Review | Ford v Ferrari
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Ford v Ferrari
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Movie Critic Dave's Ratings
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3.0
Grade
User Stars
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Average Rating: 0.00
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Release:
November 15, 2019
Rated:
PG13
Run Time:
152 min
Homepage:
Budget:
$97,600,000
Revenue:
$52,437,000
Review
By Movie Critic Dave

Although he isn’t necessarily a household name, James Mangold’s extensive résumé speaks for itself. Works like Walk the Line and Girl, Interrupted have captured Oscar statues, while efforts like Logan and 3:10 to Yuma have enjoyed universal acclaim. And smack-dab in the middle of awards season, Mangold drops another heavyweight contender for audiences to enjoy with this weekend’s arrival of Ford v Ferrari, a high-octane drama that speeds to the Best Picture race on the wave of audience and critical support.

 

A dicey business dealing between the pair of high-profile automakers, Ford and Ferrari, leads to a battle for racing immortality in the 1960s. Ferrari has dominated the renowned 24 Hours of Le Mans race for years, but Henry Ford II (Tracy Letts) will stop at nothing to defeat them. Therefore, he enlists the aid of car designer and former driver, Carroll Shelby (Matt Damon), the only American to ever win the race himself, who believes that the hot-headed and stubborn driver, Ken Miles (Christian Bale), is the only man capable of beating Ferrari.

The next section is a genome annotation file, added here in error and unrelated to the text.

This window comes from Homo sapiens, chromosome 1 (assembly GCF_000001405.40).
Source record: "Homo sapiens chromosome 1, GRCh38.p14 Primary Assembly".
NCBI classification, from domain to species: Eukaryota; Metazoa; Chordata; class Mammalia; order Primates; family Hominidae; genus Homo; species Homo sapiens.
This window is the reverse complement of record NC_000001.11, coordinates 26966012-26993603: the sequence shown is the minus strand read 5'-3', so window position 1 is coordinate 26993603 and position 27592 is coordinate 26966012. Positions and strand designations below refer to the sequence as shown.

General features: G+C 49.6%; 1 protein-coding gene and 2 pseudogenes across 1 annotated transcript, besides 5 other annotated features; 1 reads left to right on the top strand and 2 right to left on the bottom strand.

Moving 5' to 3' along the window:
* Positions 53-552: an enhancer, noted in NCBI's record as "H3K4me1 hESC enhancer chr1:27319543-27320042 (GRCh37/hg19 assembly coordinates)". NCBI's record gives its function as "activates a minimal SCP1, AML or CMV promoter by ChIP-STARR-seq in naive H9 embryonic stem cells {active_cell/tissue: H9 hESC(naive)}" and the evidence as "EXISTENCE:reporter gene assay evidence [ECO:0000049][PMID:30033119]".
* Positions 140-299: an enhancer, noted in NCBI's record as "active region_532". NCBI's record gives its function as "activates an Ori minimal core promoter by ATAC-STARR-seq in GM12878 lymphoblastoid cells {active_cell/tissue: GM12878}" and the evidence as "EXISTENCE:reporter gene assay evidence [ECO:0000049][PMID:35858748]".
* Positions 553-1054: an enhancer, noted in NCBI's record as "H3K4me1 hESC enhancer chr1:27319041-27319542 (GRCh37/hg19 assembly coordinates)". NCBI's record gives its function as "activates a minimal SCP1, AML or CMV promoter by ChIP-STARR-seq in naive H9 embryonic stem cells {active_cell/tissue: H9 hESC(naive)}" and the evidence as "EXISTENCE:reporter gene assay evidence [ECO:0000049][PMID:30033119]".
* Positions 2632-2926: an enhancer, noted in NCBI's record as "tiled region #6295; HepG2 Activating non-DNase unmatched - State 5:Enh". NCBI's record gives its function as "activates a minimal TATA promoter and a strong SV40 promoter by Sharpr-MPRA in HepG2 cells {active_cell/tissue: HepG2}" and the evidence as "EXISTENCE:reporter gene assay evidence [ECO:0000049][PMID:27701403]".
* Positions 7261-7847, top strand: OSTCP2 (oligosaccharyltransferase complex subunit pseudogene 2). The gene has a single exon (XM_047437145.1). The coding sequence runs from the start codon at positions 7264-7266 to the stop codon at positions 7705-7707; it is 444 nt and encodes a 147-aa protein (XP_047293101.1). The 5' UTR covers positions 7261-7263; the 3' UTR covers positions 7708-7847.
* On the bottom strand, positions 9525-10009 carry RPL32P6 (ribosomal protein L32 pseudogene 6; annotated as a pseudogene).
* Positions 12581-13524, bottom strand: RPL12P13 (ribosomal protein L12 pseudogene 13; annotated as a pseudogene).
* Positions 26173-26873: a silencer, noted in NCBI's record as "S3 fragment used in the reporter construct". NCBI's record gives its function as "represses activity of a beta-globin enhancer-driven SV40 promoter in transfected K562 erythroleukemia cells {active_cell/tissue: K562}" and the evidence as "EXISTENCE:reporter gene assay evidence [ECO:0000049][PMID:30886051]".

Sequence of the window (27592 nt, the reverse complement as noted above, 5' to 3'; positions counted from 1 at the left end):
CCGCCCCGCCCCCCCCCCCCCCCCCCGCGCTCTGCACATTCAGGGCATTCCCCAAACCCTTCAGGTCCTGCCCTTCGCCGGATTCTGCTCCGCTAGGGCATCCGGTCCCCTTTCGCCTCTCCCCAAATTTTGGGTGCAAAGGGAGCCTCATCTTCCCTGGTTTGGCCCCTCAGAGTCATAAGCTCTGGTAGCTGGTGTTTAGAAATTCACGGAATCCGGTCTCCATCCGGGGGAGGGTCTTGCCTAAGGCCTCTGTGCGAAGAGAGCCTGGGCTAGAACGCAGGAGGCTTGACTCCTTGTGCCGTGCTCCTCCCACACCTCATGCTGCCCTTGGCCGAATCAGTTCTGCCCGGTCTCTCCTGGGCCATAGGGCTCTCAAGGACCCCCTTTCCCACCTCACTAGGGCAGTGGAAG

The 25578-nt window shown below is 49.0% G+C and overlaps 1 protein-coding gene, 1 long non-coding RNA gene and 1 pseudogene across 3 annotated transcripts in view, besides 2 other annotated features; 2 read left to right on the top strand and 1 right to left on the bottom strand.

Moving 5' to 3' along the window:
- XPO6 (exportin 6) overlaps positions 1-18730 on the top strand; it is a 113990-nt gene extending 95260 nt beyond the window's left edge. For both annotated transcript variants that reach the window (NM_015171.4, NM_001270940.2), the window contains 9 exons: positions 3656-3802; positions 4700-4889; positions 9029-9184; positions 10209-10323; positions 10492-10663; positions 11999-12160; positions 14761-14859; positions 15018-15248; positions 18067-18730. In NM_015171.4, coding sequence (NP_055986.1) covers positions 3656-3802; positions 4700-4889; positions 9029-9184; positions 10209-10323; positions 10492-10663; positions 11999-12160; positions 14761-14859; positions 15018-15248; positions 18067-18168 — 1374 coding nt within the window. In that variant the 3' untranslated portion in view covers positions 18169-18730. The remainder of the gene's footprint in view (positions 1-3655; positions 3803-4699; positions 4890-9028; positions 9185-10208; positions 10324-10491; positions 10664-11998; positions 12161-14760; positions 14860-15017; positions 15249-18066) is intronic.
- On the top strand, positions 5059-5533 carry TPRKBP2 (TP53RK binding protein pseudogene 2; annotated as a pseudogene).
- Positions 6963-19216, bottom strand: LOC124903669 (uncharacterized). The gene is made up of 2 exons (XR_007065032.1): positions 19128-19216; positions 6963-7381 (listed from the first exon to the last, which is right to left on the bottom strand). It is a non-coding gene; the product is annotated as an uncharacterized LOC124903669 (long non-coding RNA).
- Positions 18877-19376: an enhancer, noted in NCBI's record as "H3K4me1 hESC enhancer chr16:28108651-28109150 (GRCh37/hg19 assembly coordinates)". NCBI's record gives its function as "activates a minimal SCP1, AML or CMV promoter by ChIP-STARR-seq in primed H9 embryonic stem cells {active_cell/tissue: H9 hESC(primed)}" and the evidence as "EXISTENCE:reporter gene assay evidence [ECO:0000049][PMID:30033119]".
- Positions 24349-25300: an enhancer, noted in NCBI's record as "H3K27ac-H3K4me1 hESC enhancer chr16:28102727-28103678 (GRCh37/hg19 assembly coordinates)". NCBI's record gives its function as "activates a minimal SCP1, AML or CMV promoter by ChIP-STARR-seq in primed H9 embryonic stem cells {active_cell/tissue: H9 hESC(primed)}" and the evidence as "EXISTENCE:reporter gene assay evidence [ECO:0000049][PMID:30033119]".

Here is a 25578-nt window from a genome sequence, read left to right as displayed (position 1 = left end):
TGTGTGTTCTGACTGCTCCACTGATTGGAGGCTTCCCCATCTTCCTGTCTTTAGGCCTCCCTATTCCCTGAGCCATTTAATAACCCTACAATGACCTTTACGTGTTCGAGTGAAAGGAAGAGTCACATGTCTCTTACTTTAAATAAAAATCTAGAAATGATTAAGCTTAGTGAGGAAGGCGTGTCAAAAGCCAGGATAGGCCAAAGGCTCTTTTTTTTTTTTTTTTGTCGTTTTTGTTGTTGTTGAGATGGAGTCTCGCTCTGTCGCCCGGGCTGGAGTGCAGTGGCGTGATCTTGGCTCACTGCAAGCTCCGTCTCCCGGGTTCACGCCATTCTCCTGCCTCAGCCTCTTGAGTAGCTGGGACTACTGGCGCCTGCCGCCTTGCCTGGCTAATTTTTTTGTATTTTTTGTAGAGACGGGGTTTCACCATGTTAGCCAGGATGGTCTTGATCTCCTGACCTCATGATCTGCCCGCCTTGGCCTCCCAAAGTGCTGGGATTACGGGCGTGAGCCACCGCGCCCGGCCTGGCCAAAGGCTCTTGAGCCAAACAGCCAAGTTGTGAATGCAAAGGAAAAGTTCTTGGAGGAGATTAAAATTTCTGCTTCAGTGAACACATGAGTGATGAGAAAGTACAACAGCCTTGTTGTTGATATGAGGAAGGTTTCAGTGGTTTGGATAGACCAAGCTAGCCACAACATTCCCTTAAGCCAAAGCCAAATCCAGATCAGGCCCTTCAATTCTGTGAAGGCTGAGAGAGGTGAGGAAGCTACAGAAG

Ford v Ferrari proves to be one of 2019’s most appealing cinematic experiences for a multitude of reasons. For starters, the script is a magnificent blend of hearty comedy and compelling drama that bounce off one another all while developing wildly interesting and likable characters. Matt Damon and Christian Bale are gifted a brilliant and timely story, but it’s their attention to detail and dedication to craft that help take Ford v Ferrari to a whole other level. While it’s a little surprising that more hype hasn’t surrounded these performances as we approach the stretch run of awards season, I wouldn’t be shocked if at least one of them sneaks away with a nomination. Bale may be facing some stiffer competition with both of The Irishman’s supporting actors and a slew of other high-profile supporting turns to measure up against, but he also gives the slightly stronger performance. Damon is fine in his own right, but the character of Ken is so fascinating and Bale knows exactly how to capitalize on good writing. And not only does the script develop the framework for strong central characters, it also touches on some underdog and anti-establishment themes that naturally resonate with today’s moviegoers. In some instances, Ford v Ferrari regrettably re-gifts cookie-cutter moments of familiarity that soften an otherwise outstandingly executed film. Yet, James Mangold and company rise above these schematic similarities to Oscar contenders of the past by delivering what’s arguably Mangold’s best effort to date and one that should make a serious splash during this year’s awards season.

 

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